Orchestra Jazz Siciliana
Plays The Music Of Carla Bley
Nico Riina, Massimo Greco, Pietro Pedone, Faro Riina, Giovanni Guttilla trumpets
Salvatore Pizzo, Salvatore Pizzurro trombones
Maurizio Persia bass trombone
Orazio Maugeri alto saxophone
Claudio Montalbano alto and soprano saxophones
Stefano D’Anna tenor saxophone
Alessandro Palacino tenor and soprano saxophones
Antonio Pedone baritone saxophone
Ignazio Garsia piano
Pino Greco guitar
Paolo Mappa drums
Sergio Cammalleri percussion
Gary Valente trombone
Steve Swallow bass
Recorded direct to 2-track Digital Audio Tape at Brass Group Jazz Club and in concert at Teatro Metropolitan, Palermo, Sicily, May 11-16, 1989
Recording engineer: Lillo Sorrentino, assisted by Pino Passalacqua
Post-production by Steve Swallow and Carla Bley, November 1989, at Grog Kill Studio, Willow, New York
Engineer: Tom Mark
Mastered by Greg Calbi at Sterling Sound, New York, NY
General Co-ordination: Michael Mantler
Executive producer: Ignazio Garsia
Release date: October 1, 1990
Interpretations of a jazz composer as highly respected as Carla Bley can proceed one of (at least) two ways: either as springboard for idiosyncratic adlibbing and personal expression or as opportunity for an adoring homage. In the case of this recording by the Orchestra Jazz Siciliana under the direction of Bley herself, we get an instance of the latter. Each of these pieces has been re-orchestrated for big band by Jeff Friedman from their original versions and, with the exception of “Egyptian,” will be familiar to those who’ve kept an ear planted in her robust discography.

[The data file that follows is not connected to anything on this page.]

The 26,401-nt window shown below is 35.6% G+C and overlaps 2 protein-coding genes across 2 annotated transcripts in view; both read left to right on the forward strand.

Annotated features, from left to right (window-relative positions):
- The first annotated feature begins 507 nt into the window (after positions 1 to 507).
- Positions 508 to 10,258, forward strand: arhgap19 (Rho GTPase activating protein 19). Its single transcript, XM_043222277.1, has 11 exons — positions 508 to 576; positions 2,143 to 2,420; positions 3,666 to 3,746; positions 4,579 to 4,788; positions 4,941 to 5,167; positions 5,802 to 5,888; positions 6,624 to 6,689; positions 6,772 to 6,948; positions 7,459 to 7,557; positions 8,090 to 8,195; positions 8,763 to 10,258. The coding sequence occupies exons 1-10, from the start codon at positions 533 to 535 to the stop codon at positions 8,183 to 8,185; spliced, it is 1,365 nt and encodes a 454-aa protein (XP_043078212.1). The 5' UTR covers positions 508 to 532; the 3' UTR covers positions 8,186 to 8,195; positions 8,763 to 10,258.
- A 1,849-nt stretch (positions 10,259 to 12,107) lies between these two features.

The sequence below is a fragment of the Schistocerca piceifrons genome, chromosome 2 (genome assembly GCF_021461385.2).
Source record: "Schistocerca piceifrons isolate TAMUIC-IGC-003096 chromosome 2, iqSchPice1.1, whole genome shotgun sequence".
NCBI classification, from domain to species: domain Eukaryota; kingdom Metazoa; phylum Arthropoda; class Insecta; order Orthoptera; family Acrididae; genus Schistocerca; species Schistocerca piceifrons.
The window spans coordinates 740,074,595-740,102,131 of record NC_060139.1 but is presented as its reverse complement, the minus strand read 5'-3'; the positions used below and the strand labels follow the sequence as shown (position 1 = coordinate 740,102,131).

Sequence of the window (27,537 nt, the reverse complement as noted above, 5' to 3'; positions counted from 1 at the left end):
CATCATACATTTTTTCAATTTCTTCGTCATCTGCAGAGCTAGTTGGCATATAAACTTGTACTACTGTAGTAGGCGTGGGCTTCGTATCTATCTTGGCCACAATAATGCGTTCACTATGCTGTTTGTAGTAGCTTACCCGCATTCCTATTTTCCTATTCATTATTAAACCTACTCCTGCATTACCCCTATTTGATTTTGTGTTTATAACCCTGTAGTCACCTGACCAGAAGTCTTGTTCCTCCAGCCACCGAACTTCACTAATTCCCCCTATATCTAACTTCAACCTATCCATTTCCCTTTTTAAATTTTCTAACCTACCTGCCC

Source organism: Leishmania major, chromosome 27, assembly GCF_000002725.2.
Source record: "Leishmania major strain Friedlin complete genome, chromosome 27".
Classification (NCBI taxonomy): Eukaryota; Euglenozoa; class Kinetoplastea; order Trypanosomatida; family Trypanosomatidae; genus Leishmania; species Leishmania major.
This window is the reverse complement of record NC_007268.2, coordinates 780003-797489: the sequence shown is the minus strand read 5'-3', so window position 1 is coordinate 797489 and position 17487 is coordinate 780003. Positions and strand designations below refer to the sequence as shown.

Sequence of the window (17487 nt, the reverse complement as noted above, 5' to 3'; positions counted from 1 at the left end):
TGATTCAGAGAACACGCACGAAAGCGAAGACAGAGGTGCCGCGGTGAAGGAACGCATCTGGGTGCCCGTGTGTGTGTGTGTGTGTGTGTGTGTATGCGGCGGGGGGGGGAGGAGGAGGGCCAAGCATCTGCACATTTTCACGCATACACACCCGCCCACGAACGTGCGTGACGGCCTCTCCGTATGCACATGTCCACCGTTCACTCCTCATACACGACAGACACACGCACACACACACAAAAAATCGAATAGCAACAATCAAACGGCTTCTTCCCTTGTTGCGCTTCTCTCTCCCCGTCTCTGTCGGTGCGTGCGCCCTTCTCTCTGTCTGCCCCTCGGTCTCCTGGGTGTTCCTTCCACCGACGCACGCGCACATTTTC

The sizable Italian ensemble, joined by special guests Gary Valente on trombone and Steve Swallow on bass, hits a line drive right off the bat with “440” by virtue of a faster pitch compared to its first appearance on record. Artisanal textures keep the melodic strengths of Bley’s writing front and center, while selective solos from altoist Orazio Maugeri and Valente serve to emphasize the smoothness of the undercurrent at hand. This gives way to the blues in “The Lone Arranger.” For this version, the banter is delivered (even by Bley herself) in Italian, making it a delightful standout. All of which feels like a grand prelude to the centerpiece: “Dreams So Real.” The present arrangement, compared to its siblings, is probably the most divergent from its source. With oodles of soul to reckon with, Valente’s trombone blasting across the airwaves with conviction, it evokes the title with gusto, and all of it framed by the beauty of guitarist Pino Greco.
The album’s remainder is taken from a May 1989 live recording at Teatro Metropolitan in Palermo. A tasteful reverb lifts the sound closer to the stratosphere, where some of the soloists like to spend their time. If Valente was the star of the first half (though one can hardly bat an eyelash at his solo in “Baby Baby”), this second half extols the wonders of tenor virtuoso Stefano D’Anna, whose backbone heightens the flexibility of such tunes as “Joyful Noise” and the outlying “Egyptian,” which lights Orientalism like a fuse and watches it explode with glee. In closing, we get hit with the cinematic flair of “Blunt Object.” The drums and percussion by Paolo Mappa and Sergio Cammalleri, respectively, along with Maugeri’s muscular turn at the plate, make this a solid home run.
The audience is into it, as should we be. Bravos all around.